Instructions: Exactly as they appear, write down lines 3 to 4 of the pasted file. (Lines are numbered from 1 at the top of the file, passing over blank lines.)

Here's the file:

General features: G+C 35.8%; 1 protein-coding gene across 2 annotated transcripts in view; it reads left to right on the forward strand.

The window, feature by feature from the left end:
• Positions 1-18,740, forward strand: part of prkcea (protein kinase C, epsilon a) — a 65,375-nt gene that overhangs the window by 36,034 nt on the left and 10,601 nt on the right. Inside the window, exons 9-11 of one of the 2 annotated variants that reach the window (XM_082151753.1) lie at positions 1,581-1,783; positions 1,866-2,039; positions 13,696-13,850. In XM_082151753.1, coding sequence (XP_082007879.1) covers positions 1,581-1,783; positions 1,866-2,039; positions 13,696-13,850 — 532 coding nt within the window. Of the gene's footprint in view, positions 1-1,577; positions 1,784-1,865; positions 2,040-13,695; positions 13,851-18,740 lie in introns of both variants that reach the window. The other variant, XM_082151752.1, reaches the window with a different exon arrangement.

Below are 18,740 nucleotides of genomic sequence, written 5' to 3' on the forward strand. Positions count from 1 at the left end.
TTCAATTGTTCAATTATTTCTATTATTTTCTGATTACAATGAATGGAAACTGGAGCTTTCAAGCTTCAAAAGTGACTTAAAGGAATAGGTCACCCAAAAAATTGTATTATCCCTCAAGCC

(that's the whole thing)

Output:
• Positions 1-18,740, forward strand: part of prkcea (protein kinase C, epsilon a) — a 65,375-nt gene that overhangs the window by 36,034 nt on the left and 10,601 nt on the right. Inside the window, exons 9-11 of one of the 2 annotated variants that reach the window (XM_082151753.1) lie at positions 1,581-1,783; positions 1,866-2,039; positions 13,696-13,850. In XM_082151753.1, coding sequence (XP_082007879.1) covers positions 1,581-1,783; positions 1,866-2,039; positions 13,696-13,850 — 532 coding nt within the window. Of the gene's footprint in view, positions 1-1,577; positions 1,784-1,865; positions 2,040-13,695; positions 13,851-18,740 lie in introns of both variants that reach the window. The other variant, XM_082151752.1, reaches the window with a different exon arrangement.

Below are 18,740 nucleotides of genomic sequence, written 5' to 3' on the forward strand. Positions count from 1 at the left end.